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SONIC_The_Hedgehog

Language choice?

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So I've really only worked with C++ and directX for a few months now, and I was beginning to wonder, is there a particular language that is more preferred, say C++ vs Basic or Direct3D vs OpenGL?

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is there a particular language that is more preferred
No, that's a personal question. Everyone has their own preferences.

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I think it highly depends on the project you're making. If you want to develop a simple web based game for example then neither will be the best choice in my opinion.

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Guest m41q
Mostly a personal question.

There are some boundaries, for example if you want to make your game for Linux as well, you won´t come far with Direct3D;
Some languages are slightly faster than others or simply easier to understand, but those differences usually are not very big...

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I encourage "The right tool for the right job". Languages and graphics APIs are tools. You cannot use tools without a goal. You cannot get a pickaxe and just dig without knowing why are you digging. So establish yourself a goal (like a game or application), break it down in simpler and simpler goals (tasks), evaluate what tools you need for completing each task and then learn what you don't know and get them done.

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I encourage "The right tool for the right job". Languages and graphics APIs are tools. You cannot use tools without a goal. You cannot get a pickaxe and just dig without knowing why are you digging. So establish yourself a goal (like a game or application), break it down in simpler and simpler goals (tasks), evaluate what tools you need for completing each task and then learn what you don't know and get them done.


I agree.

An example I had: You want to make a 2D sidescrolling game. You can do that with pretty much every language and graphics API, however, I didn't want to write a 2D engine/template of some sorts, so instead of trying out different things, I researched a bit: I am a C++ programmer and I heard about XNA was nice and easy to work with, so I check it out. Figured out it was in C#, which was for me personally easy to pick up (doesn't have to be that way for everybody obviously) and the XNA API was widely used, so most of my questions were already answered (not to mention the great amount of tutorials). So I decided to use that and it got the job done. Was it the best choice? Maybe, I don't know. But I got the thing I wanted to do, working in a short amount of time.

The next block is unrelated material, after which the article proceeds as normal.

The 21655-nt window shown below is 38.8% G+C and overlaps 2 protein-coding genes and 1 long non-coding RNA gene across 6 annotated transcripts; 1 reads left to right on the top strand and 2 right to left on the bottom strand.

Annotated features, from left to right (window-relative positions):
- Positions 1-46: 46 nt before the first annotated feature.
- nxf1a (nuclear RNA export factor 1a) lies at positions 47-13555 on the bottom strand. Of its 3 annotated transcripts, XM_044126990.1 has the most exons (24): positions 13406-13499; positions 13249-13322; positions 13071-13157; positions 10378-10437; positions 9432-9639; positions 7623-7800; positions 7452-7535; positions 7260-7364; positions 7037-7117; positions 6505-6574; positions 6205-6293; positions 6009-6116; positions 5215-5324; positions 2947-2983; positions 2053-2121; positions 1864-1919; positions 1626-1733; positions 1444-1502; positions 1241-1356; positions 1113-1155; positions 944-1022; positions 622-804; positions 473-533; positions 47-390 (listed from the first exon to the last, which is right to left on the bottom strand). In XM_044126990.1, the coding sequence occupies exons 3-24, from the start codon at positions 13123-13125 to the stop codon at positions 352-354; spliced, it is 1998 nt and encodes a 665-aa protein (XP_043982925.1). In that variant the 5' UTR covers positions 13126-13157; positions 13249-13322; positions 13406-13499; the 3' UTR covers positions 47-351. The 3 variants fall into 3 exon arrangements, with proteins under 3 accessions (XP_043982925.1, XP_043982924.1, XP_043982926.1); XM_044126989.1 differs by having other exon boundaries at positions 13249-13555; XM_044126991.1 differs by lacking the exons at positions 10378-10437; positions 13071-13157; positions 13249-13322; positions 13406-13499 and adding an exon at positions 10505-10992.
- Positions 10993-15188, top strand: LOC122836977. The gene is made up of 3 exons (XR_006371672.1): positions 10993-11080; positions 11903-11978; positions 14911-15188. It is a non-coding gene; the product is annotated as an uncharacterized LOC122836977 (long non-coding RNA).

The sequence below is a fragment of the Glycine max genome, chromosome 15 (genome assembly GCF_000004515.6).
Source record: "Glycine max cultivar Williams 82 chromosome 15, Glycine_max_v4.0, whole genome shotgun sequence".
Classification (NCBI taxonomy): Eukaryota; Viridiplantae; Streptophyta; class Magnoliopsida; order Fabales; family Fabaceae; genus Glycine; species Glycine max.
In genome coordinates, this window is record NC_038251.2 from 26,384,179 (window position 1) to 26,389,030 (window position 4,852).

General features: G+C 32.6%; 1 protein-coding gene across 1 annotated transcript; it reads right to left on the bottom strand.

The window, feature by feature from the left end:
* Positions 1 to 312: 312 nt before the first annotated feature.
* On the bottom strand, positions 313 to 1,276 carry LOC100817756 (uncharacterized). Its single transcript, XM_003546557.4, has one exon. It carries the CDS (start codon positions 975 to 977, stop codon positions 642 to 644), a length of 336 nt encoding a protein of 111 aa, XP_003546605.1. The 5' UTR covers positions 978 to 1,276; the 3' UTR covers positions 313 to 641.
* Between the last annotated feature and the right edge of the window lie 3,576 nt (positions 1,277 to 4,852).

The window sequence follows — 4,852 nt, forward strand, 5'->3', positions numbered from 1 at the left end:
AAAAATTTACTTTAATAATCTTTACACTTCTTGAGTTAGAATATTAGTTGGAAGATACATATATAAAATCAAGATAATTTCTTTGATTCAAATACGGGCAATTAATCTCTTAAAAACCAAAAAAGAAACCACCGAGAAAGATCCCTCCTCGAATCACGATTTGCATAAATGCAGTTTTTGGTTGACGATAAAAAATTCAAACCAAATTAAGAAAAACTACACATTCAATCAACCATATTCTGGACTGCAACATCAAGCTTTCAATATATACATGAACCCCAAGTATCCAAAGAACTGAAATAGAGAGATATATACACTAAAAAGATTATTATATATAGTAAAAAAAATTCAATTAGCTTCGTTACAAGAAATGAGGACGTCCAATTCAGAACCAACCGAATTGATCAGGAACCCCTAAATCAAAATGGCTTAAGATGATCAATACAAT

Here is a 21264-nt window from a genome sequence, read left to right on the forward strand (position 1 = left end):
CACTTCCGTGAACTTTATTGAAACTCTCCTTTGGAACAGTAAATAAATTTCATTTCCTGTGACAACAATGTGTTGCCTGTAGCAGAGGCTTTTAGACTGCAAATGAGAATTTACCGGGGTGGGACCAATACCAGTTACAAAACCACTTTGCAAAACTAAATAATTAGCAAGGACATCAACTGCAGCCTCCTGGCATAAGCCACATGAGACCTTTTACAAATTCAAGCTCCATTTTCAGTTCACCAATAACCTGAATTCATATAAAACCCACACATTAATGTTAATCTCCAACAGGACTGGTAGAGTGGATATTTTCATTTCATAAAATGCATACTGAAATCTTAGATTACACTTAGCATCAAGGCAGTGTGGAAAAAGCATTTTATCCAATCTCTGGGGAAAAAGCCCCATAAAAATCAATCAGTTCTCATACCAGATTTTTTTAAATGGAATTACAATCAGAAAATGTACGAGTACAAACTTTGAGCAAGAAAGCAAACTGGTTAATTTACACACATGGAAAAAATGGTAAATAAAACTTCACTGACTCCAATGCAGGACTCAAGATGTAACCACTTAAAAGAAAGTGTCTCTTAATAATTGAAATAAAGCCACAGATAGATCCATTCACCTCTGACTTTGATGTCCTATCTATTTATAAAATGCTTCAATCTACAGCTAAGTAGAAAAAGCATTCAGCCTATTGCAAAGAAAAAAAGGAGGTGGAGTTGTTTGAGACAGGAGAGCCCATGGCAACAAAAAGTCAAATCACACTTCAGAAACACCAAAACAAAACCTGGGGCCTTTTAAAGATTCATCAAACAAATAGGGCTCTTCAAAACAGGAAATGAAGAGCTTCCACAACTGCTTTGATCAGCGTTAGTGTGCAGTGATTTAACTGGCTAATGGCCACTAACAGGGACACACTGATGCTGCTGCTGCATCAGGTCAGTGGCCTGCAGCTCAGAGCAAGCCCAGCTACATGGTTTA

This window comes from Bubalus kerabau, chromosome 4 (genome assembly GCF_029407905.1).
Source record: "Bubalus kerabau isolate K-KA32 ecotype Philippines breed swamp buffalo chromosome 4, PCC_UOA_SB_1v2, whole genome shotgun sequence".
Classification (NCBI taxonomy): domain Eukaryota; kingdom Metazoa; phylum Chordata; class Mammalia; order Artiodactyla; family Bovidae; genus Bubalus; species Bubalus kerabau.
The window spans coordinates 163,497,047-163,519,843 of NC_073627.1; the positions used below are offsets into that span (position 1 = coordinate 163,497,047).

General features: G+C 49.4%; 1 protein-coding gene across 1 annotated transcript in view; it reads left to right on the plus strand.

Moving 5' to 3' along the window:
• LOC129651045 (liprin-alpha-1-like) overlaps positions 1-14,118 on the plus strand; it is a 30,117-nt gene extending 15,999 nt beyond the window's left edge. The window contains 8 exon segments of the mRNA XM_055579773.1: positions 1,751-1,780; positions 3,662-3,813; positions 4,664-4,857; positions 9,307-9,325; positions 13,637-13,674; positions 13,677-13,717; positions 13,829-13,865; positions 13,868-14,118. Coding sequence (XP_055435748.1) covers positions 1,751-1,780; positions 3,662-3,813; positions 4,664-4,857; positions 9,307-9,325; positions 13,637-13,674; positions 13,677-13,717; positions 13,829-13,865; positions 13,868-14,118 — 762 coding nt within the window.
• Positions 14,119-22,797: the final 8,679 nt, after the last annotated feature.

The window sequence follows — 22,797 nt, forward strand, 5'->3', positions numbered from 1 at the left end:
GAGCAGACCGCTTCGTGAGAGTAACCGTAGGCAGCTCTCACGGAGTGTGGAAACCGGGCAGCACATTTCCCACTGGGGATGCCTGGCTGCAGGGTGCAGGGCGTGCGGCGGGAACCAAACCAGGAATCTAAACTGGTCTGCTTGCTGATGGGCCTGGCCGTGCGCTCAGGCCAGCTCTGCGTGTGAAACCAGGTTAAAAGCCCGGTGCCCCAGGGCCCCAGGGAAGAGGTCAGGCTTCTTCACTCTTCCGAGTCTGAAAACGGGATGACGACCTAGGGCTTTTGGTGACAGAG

So just like Meeshoo said, pick the right tools for the right job. No one will be impressed with (or even cares about) your C++ skills and your nice OpenGL/DirectX implementation in your game. They want to click the exe/shortcut and play, they will not see the difference in many cases.

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[quote name='SONIC_The_Hedgehog' timestamp='1330836760' post='4919089']is there a particular language that is more preferred
No, that's a personal question. Everyone has their own preferences.
[/quote]


Oh, I thought the answer was Erlang?

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I encourage "The right tool for the right job".



This is a common maxim, and one I agree with... sorta.

Of course, you can argue what "right" means to fit just about any justification, but often times you are actually better of choosing the wrong tool for the right job, because it was actually more right than you think.

I worked once in an environment that was all about "the right tool for the job" and initially I absolutely loved it. Then as time went by, people came and went and I found myself maintaining C++, C#, VB, VB.net, Python, Perl, etc... code all over the place. Bringing in new hires in such an environment is a gigantic pain in the butt. I have even found it a couple times in the past with prior projects I worked on, where I would switch languages because one was the "right tool", only to discover I created a maintenance nightmare. Even after close to 15 years professionally programming, and using a number of different languages, I actually find "switching gear" and using a different language... tricky. C#, C++ and Java all have some very similar aspects, and I can program at at least an intermediate level in all of them, but idiomatic C++ is vastly different than idiomatic C/C#/Java, etc... Switching between languages, even within the same project, at least to me, results in me writing a pseudo C#/C++/Java mash of goo, which is a no-no.



Not disagreeing with you, just putting out there that sometimes the wrong tool for the job is often still the right tool. Granted, this conversation probably doesn't belong in "The Beginners" forum.

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